The task of bringing up children is no longer what it used to be. Ancient landmarks associated with acceptable codes of training kids have shifted, and in other instances, completely erased. The African child is now a cousin of the Western developed economies and respect for rules that once attracted non-Africans to the virtues of child upbringing as practised in the past is no longer there.
Call it the changing times, but it is certain that parents, who are products of the glorious past, have changed their attitudes and embraced foreign ways of training children. No doubt, modern life, fraught with the jet age syndrome, where the traditional system has been erased, is largely responsible for this change of perspectives.
For those who were kids before the 1980s, being children carried varying responsibilities. Apart from seeing the teacher as an epitome of discipline and morality, any threat by parents to report a child to their teachers was then deemed a serious matter that could turn the poor child into a crying human object for hours.
That was the era when money was taken for only what it was: currency for the purchase of goods and services. Parents then were not only the agency of proper children upbringing; but every member of the community was a rod of discipline for any erring child. Once outside the home, children became conscious that, though out of their parents’ sight, the eyes of the community were on them. They dared not misbehave to attract the reprimand of itching hands that were in a hurry to discipline any form of misbehaviour.
Once beaten outside the home, children avoid carrying the news home in order to avoid additional punishment. When children cried home in the past, and reported that they had been beaten outside, they stood the risk of getting more beatings. In the past, parents have reportedly thanked community members for beating their children over acts of misbehavior.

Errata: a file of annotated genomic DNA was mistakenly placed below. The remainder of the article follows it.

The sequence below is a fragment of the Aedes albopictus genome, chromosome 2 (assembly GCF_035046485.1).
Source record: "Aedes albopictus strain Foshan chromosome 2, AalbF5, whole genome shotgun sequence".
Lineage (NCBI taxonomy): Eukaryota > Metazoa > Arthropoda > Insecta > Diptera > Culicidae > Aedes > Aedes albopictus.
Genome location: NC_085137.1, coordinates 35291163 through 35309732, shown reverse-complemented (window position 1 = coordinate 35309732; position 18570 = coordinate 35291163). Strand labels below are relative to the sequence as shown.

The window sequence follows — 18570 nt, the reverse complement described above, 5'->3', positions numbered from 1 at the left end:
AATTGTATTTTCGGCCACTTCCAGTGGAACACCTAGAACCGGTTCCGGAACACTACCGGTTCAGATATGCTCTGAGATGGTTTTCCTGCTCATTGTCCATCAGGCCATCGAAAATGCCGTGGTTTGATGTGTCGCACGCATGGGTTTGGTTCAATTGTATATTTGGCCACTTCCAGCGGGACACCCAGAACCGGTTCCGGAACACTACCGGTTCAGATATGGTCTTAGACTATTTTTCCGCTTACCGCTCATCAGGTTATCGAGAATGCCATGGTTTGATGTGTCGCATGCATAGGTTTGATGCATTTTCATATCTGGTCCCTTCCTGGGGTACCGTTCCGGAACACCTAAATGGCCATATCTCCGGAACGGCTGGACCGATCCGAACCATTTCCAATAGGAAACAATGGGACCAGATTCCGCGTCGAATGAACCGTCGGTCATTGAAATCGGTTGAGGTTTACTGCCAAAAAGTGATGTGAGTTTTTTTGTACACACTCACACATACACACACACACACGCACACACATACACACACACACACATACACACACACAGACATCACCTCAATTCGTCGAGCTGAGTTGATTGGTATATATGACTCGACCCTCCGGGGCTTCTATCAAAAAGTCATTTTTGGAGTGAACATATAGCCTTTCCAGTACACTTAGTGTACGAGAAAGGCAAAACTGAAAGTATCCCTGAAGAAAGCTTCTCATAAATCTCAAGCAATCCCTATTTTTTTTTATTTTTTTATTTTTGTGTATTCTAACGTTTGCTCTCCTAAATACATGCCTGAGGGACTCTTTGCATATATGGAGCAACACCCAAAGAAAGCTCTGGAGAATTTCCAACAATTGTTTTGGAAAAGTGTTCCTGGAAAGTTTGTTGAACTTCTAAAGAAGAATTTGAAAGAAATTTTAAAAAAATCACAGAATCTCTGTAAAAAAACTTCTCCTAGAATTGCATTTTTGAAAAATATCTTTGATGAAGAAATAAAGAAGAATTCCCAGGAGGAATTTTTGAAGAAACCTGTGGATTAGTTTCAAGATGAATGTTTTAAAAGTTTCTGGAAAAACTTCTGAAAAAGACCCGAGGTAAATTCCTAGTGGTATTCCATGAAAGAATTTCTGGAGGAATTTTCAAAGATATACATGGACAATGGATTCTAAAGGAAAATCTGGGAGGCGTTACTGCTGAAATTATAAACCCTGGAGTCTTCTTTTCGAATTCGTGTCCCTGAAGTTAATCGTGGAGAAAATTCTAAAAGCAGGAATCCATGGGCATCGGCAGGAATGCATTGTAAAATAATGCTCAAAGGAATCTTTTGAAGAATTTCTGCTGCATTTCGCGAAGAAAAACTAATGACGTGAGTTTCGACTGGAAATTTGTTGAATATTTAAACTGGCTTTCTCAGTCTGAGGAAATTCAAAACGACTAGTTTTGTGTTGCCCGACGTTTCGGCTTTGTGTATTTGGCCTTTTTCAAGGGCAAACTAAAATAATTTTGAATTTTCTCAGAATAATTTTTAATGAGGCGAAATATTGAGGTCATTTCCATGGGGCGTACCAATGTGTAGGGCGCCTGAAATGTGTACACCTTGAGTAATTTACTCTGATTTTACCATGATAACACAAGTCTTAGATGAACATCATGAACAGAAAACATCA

It is obvious that though some of the children were beaten by envious persons, respect for elders and the rationality of their decisions in disciplining children were unquestionable. In allowing members of the community to be involved in training children, the consciousness in children to always behave themselves at all times proved rewarding in making them become good citizens of not only the community but the nation.
Unlike the fear and respect teachers enjoyed in the past from their pupils, the reverse is now the case. I visited my village sometime in 2000 and took a walk to the primary school that I still hold in awe. I recall some of my teachers whose names alone were capable of resetting my mental state. ‘Bujabuja, Mai Kan Zabo, Dogo’! A summon from any of them was then instantly capable of drawing tears to many stubborn children’s eyes.
As I entered the class that was then Primary 3 during my time in school, I recalled how pupils were banned from speaking vernacular. It became noiseless for many, but for some with an ability to speak smattering English, they were more proud to have their names on the list of noisemakers than keep silent with the dumb. The class would eventually turn into a market during the teaching of the Hausa language.
To my shock, I discovered that some primary school pupils were then friends to teachers. It was an anathema during my time to be a teacher’s friend. However, all this has changed with the emphasis on the freedom of the child. The demarcation between teacher and pupil was then unmistakably clear and unambiguous. Pupils were meant to respect teachers and not relate with them on a friendly basis.
Near the primary school I attended, a secondary school has been built. The relationship between teachers and students, who are still mostly minors, is a cause for concern. Apart from skipping classes to work on farms owned by teachers, some of the male students provided accommodations to male teachers to have “good times” with female students. In some instances, male teachers have impregnated their female students, thereby leading to the abrupt stoppage of education for these female students.